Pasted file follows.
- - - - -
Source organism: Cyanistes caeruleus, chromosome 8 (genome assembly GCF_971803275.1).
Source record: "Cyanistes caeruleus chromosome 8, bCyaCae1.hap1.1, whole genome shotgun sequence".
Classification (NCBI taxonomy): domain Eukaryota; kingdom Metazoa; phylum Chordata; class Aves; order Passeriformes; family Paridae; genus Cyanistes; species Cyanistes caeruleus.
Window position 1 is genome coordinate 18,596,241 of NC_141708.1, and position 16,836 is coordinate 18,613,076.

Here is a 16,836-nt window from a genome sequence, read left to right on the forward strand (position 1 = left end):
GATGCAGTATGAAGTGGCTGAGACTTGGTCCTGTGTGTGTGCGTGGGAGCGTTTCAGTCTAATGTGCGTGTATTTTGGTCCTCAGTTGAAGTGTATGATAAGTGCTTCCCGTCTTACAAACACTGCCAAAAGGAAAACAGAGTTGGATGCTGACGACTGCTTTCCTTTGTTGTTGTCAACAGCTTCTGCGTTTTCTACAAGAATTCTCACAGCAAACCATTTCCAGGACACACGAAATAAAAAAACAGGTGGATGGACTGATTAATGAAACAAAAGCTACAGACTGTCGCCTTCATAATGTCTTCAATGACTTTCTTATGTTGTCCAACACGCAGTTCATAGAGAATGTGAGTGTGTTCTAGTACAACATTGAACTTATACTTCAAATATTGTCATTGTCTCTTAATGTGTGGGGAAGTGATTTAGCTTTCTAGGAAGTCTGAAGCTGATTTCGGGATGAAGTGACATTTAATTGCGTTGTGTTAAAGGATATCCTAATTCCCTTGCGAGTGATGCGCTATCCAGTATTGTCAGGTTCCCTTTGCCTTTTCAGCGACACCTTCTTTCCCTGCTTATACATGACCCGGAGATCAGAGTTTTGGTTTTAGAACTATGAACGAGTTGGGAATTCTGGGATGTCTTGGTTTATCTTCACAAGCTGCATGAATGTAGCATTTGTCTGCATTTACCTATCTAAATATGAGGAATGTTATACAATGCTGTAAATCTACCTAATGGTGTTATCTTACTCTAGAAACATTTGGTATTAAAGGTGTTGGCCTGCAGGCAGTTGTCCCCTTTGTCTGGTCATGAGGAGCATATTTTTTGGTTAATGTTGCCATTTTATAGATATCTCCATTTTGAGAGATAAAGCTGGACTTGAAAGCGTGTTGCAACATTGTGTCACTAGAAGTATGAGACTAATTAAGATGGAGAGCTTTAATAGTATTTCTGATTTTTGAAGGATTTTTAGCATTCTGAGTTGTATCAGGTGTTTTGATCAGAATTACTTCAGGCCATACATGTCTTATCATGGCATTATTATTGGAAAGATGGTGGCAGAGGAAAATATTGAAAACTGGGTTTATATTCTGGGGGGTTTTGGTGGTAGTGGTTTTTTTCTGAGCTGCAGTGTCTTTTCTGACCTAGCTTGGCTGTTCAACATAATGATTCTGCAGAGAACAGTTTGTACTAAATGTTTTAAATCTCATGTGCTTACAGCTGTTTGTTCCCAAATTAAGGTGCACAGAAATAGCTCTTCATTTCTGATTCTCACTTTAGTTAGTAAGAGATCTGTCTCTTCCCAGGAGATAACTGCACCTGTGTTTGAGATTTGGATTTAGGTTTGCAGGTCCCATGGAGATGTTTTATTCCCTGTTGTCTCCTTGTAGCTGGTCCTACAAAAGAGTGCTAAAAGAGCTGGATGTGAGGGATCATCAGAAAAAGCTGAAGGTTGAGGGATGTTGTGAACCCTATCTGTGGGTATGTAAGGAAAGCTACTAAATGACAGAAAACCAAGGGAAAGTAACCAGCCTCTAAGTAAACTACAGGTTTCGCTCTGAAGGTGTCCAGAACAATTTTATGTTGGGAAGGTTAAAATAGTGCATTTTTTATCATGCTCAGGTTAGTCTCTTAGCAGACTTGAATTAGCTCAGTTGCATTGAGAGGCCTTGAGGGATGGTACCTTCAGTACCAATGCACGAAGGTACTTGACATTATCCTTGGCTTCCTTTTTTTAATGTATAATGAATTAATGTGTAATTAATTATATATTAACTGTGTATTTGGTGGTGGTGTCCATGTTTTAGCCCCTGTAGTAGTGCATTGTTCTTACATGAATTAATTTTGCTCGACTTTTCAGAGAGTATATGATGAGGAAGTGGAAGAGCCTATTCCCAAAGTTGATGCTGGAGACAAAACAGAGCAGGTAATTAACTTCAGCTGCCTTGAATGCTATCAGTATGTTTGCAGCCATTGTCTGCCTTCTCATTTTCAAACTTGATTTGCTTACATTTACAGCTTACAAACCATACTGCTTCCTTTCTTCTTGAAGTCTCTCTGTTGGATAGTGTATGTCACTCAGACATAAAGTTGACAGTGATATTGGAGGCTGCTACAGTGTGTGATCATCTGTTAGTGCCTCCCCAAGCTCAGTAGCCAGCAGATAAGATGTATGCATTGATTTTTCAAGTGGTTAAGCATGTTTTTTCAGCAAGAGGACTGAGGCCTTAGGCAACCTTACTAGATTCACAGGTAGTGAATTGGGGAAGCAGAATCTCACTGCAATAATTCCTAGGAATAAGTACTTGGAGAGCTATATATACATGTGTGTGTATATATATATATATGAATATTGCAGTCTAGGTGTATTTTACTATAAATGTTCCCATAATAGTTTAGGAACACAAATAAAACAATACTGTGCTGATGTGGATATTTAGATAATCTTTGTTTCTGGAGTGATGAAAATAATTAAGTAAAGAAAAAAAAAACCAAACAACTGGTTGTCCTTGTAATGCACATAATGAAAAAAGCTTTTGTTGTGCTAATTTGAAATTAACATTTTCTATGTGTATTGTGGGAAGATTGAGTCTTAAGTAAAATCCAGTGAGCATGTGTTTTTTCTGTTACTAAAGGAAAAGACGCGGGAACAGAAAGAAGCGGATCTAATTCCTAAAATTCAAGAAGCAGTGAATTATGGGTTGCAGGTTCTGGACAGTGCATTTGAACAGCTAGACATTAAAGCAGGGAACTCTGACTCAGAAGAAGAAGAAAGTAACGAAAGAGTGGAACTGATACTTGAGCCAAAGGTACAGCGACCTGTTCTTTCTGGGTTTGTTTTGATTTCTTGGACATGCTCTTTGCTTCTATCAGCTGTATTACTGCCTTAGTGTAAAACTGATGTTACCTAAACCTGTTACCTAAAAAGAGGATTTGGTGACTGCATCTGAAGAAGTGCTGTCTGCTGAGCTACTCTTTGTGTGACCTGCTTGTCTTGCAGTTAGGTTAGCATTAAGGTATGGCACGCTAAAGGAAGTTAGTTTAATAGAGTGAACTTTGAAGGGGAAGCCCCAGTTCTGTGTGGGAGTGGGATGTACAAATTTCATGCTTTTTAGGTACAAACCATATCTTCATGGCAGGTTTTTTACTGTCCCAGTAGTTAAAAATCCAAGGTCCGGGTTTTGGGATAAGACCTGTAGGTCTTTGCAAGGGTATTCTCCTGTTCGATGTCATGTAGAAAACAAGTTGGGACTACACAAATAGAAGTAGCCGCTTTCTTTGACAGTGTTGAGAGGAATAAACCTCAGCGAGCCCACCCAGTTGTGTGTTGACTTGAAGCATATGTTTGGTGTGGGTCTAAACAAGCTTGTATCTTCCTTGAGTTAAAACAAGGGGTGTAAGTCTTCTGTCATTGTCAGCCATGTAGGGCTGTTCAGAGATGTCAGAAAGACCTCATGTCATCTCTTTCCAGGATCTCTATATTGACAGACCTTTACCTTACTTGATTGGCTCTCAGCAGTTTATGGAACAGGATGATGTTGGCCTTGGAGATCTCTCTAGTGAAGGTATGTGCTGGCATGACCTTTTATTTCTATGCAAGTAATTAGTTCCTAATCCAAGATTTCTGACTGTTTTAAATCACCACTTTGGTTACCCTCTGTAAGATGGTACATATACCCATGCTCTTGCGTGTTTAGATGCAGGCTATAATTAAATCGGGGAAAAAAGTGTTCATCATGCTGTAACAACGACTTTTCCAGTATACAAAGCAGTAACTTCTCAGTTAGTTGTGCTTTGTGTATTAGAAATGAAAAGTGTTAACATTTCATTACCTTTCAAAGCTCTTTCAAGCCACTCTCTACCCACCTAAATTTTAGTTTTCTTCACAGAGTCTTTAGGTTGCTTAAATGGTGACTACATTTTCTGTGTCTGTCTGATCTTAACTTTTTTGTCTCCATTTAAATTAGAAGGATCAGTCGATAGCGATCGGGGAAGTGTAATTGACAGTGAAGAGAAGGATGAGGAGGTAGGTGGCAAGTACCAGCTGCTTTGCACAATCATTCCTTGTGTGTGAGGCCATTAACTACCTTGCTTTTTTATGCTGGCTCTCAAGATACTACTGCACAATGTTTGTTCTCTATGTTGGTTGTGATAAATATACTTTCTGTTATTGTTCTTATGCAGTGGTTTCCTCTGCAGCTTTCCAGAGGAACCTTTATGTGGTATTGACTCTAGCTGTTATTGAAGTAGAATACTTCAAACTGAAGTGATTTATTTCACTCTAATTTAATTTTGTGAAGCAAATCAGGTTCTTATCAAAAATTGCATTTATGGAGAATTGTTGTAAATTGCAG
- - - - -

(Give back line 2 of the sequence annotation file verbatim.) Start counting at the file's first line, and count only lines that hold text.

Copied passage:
Source record: "Cyanistes caeruleus chromosome 8, bCyaCae1.hap1.1, whole genome shotgun sequence".